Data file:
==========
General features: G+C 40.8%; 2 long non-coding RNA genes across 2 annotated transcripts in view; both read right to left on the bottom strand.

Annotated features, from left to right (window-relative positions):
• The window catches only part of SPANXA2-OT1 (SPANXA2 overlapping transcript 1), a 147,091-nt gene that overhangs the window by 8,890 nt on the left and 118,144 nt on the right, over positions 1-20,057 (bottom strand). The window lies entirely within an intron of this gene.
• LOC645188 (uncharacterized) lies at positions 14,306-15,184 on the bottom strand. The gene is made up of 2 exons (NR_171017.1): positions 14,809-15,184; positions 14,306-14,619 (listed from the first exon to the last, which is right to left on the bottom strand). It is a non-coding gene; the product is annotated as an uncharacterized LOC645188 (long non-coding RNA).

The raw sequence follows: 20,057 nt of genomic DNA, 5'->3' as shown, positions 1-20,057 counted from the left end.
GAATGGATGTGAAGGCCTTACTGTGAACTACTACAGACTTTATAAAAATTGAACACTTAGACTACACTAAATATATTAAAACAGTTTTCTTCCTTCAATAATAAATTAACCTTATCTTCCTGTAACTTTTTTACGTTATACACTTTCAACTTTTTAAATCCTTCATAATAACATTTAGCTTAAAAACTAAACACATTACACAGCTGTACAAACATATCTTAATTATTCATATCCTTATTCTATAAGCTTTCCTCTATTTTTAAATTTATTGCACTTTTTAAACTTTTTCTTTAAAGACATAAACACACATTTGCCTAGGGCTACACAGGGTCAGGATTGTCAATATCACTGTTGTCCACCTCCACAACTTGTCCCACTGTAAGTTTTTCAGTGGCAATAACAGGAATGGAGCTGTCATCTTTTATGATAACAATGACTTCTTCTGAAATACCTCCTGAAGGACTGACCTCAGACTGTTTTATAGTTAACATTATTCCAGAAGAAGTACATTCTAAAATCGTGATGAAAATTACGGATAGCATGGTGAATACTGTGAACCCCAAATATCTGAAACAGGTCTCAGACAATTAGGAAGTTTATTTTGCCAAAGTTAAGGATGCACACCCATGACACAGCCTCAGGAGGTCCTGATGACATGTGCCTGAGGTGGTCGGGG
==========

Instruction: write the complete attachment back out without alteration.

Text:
General features: G+C 40.8%; 2 long non-coding RNA genes across 2 annotated transcripts in view; both read right to left on the bottom strand.

Annotated features, from left to right (window-relative positions):
• The window catches only part of SPANXA2-OT1 (SPANXA2 overlapping transcript 1), a 147,091-nt gene that overhangs the window by 8,890 nt on the left and 118,144 nt on the right, over positions 1-20,057 (bottom strand). The window lies entirely within an intron of this gene.
• LOC645188 (uncharacterized) lies at positions 14,306-15,184 on the bottom strand. The gene is made up of 2 exons (NR_171017.1): positions 14,809-15,184; positions 14,306-14,619 (listed from the first exon to the last, which is right to left on the bottom strand). It is a non-coding gene; the product is annotated as an uncharacterized LOC645188 (long non-coding RNA).

The raw sequence follows: 20,057 nt of genomic DNA, 5'->3' as shown, positions 1-20,057 counted from the left end.
GAATGGATGTGAAGGCCTTACTGTGAACTACTACAGACTTTATAAAAATTGAACACTTAGACTACACTAAATATATTAAAACAGTTTTCTTCCTTCAATAATAAATTAACCTTATCTTCCTGTAACTTTTTTACGTTATACACTTTCAACTTTTTAAATCCTTCATAATAACATTTAGCTTAAAAACTAAACACATTACACAGCTGTACAAACATATCTTAATTATTCATATCCTTATTCTATAAGCTTTCCTCTATTTTTAAATTTATTGCACTTTTTAAACTTTTTCTTTAAAGACATAAACACACATTTGCCTAGGGCTACACAGGGTCAGGATTGTCAATATCACTGTTGTCCACCTCCACAACTTGTCCCACTGTAAGTTTTTCAGTGGCAATAACAGGAATGGAGCTGTCATCTTTTATGATAACAATGACTTCTTCTGAAATACCTCCTGAAGGACTGACCTCAGACTGTTTTATAGTTAACATTATTCCAGAAGAAGTACATTCTAAAATCGTGATGAAAATTACGGATAGCATGGTGAATACTGTGAACCCCAAATATCTGAAACAGGTCTCAGACAATTAGGAAGTTTATTTTGCCAAAGTTAAGGATGCACACCCATGACACAGCCTCAGGAGGTCCTGATGACATGTGCCTGAGGTGGTCGGGG